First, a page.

Mentions: The VAS pain score improved from 8.0 ± 1.5 to 2.3 ± 2.1 (P < 0.001) (Figure 2). No significant correlations were found between the ICP score and the VAS pain score before surgery (Spearman’s rank test = −0.09, P = 0.622). When asked about satisfaction with the overall treatment result, 19 patients were very satisfied, 11 were satisfied, seven were uncertain, and none were dissatisfied. Prior to surgery, the SF-8 scores were much lower than those in the general population, indicating severe impairment. After surgery, the patients’ scores improved significantly and were in the normal range (Table 3). A higher VAS pain score after surgery (Spearman’s rank test = −0.81, P < 0.001) was significantly correlated with lower satisfaction with treatment. No significant correlations were found between treatment satisfaction and ICP before surgery (Spearman’s rank test = 0.09, P = 0.602), or between any of the variables listed in Table 2 (data not shown). The seven patients who were uncertain about satisfaction with the overall treatment result had more pain (as measured by VAS and SF-8) after surgery than the other patients (Mann–Whitney U-test, P < 0.05), but their preoperative pressures were not significantly different from the other patients (Mann–Whitney U-test, P > 0.05). We also observed that pain relief was achieved by decompression in compartments in which elevated pressure was not found.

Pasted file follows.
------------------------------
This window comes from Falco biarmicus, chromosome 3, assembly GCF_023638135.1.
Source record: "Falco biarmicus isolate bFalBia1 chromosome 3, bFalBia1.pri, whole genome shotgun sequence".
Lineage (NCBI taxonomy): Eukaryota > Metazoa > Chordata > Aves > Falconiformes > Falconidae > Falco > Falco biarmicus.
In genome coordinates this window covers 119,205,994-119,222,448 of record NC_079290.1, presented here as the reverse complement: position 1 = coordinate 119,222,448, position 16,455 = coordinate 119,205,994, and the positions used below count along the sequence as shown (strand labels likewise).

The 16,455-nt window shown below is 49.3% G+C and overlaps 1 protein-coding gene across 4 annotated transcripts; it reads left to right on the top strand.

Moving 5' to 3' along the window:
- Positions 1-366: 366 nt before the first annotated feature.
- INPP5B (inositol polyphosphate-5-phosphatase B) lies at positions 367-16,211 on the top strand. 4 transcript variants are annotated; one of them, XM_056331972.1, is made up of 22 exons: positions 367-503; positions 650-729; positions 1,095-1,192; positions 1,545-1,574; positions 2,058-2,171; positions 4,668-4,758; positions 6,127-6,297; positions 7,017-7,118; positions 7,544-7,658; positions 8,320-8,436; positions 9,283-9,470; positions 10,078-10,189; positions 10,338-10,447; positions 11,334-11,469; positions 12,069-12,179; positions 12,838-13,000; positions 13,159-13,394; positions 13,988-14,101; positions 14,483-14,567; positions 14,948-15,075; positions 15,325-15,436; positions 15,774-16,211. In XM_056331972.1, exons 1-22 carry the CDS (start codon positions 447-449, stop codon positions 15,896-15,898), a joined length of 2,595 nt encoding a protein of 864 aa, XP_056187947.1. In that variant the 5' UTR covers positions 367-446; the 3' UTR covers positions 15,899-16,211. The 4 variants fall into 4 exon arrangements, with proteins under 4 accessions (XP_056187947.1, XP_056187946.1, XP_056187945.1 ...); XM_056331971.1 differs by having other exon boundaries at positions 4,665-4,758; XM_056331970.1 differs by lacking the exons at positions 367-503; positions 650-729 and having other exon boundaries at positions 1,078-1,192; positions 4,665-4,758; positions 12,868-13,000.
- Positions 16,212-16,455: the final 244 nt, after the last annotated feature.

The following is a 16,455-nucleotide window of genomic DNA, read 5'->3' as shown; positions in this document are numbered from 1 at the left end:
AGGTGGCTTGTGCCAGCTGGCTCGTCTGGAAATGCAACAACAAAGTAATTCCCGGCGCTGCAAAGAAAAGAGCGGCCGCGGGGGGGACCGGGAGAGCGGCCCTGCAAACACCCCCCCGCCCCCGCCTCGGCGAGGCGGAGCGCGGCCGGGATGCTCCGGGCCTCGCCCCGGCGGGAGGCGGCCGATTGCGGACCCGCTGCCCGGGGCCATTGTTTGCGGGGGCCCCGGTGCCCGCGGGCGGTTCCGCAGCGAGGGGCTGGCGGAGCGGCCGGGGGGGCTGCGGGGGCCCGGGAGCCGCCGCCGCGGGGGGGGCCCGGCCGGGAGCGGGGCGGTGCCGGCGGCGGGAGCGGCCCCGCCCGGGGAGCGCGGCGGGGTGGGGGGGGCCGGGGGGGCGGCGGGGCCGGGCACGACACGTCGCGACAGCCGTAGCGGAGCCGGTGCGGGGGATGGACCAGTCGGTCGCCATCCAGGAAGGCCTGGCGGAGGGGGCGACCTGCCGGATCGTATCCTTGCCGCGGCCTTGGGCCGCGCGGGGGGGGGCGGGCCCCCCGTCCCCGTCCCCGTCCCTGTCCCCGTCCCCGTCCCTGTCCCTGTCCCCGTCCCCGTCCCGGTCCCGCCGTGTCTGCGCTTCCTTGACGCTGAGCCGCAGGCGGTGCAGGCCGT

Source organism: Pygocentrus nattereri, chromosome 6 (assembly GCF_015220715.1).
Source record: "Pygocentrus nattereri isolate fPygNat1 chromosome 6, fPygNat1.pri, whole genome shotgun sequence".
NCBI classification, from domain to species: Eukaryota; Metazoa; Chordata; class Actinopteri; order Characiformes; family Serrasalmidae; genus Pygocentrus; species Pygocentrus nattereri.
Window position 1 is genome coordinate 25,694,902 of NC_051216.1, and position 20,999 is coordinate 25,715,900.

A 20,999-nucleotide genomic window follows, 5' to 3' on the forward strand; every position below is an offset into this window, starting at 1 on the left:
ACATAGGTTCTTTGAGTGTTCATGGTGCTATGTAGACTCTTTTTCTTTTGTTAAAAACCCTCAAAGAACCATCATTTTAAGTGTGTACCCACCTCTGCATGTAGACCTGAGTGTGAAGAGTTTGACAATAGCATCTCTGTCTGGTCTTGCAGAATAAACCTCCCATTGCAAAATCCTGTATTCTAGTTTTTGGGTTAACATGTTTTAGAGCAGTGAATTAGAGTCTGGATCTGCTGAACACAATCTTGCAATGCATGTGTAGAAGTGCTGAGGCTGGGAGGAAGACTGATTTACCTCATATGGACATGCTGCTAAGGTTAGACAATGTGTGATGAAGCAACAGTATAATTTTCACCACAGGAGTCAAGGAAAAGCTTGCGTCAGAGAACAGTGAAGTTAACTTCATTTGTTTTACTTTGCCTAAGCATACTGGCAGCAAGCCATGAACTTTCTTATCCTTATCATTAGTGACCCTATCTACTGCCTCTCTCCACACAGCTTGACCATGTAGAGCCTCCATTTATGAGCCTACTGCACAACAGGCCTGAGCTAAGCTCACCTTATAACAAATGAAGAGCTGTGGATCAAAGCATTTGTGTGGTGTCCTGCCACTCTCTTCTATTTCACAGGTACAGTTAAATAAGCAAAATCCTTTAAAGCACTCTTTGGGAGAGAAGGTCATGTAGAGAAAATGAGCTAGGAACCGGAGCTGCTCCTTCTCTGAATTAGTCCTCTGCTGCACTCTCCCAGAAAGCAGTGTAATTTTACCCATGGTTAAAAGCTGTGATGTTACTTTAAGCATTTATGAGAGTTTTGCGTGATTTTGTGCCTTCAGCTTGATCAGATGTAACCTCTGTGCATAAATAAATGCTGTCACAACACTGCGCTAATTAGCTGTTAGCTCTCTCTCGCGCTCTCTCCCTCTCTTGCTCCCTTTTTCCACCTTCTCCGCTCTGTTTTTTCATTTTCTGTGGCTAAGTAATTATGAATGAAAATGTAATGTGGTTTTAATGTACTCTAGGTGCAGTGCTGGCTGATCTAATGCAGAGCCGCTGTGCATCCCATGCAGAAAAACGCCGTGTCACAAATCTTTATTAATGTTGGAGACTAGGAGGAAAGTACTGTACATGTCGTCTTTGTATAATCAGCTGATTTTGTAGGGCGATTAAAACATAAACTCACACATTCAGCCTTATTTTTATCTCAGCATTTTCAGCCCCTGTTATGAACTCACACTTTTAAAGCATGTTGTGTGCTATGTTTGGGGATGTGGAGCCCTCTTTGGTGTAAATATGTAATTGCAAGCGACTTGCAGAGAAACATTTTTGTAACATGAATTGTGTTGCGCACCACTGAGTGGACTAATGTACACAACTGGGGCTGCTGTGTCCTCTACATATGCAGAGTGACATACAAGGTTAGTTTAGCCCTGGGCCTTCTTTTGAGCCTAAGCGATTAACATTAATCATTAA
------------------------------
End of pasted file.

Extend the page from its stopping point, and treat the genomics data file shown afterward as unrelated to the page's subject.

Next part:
Changes in leg pain after bilateral fasciotomy to treat chronic compartment syndrome: a case series study.

Orlin JR, Øen J, Andersen JR - J Orthop Surg Res (2013)

Pre- and postoperative VAS pain scores in both legs (N = 69).
© Copyright Policy - open-access
Related In: Results  -  Collection

License
Show All Figures
getmorefigures.php?uid=PMC3643830&req=5

Figure 2: Pre- and postoperative VAS pain scores in both legs (N = 69).
Mentions: The VAS pain score improved from 8.0 ± 1.5 to 2.3 ± 2.1 (P < 0.001) (Figure 2). No significant correlations were found between the ICP score and the VAS pain score before surgery (Spearman’s rank test = −0.09, P = 0.622). When asked about satisfaction with the overall treatment result, 19 patients were very satisfied, 11 were satisfied, seven were uncertain, and none were dissatisfied. Prior to surgery, the SF-8 scores were much lower than those in the general population, indicating severe impairment. After surgery, the patients’ scores improved significantly and were in the normal range (Table 3). A higher VAS pain score after surgery (Spearman’s rank test = −0.81, P < 0.001) was significantly correlated with lower satisfaction with treatment. No significant correlations were found between treatment satisfaction and ICP before surgery (Spearman’s rank test = 0.09, P = 0.602), or between any of the variables listed in Table 2 (data not shown). The seven patients who were uncertain about satisfaction with the overall treatment result had more pain (as measured by VAS and SF-8) after surgery than the other patients (Mann–Whitney U-test, P < 0.05), but their preoperative pressures were not significantly different from the other patients (Mann–Whitney U-test, P > 0.05). We also observed that pain relief was achieved by decompression in compartments in which elevated pressure was not found.